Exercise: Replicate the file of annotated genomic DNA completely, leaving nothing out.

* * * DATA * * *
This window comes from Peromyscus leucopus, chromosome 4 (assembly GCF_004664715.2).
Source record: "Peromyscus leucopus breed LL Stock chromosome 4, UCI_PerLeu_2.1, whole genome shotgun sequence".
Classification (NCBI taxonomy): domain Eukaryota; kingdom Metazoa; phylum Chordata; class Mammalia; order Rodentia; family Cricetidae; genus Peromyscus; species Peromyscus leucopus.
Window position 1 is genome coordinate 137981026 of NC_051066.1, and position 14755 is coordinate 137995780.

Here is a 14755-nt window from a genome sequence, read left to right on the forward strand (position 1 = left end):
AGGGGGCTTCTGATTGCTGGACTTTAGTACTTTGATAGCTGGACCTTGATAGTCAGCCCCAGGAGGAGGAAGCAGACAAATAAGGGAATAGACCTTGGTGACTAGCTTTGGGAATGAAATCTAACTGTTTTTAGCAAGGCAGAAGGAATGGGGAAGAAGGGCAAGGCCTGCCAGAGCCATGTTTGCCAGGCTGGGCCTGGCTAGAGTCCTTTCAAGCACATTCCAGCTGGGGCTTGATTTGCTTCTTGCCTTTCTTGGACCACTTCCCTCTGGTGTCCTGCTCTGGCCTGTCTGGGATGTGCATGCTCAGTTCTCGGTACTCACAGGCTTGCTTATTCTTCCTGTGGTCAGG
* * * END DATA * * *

This window comes from Peromyscus leucopus, chromosome 4 (assembly GCF_004664715.2).
Source record: "Peromyscus leucopus breed LL Stock chromosome 4, UCI_PerLeu_2.1, whole genome shotgun sequence".
Classification (NCBI taxonomy): domain Eukaryota; kingdom Metazoa; phylum Chordata; class Mammalia; order Rodentia; family Cricetidae; genus Peromyscus; species Peromyscus leucopus.
Window position 1 is genome coordinate 137981026 of NC_051066.1, and position 14755 is coordinate 137995780.

Here is a 14755-nt window from a genome sequence, read left to right on the forward strand (position 1 = left end):
AGGGGGCTTCTGATTGCTGGACTTTAGTACTTTGATAGCTGGACCTTGATAGTCAGCCCCAGGAGGAGGAAGCAGACAAATAAGGGAATAGACCTTGGTGACTAGCTTTGGGAATGAAATCTAACTGTTTTTAGCAAGGCAGAAGGAATGGGGAAGAAGGGCAAGGCCTGCCAGAGCCATGTTTGCCAGGCTGGGCCTGGCTAGAGTCCTTTCAAGCACATTCCAGCTGGGGCTTGATTTGCTTCTTGCCTTTCTTGGACCACTTCCCTCTGGTGTCCTGCTCTGGCCTGTCTGGGATGTGCATGCTCAGTTCTCGGTACTCACAGGCTTGCTTATTCTTCCTGTGGTCAGG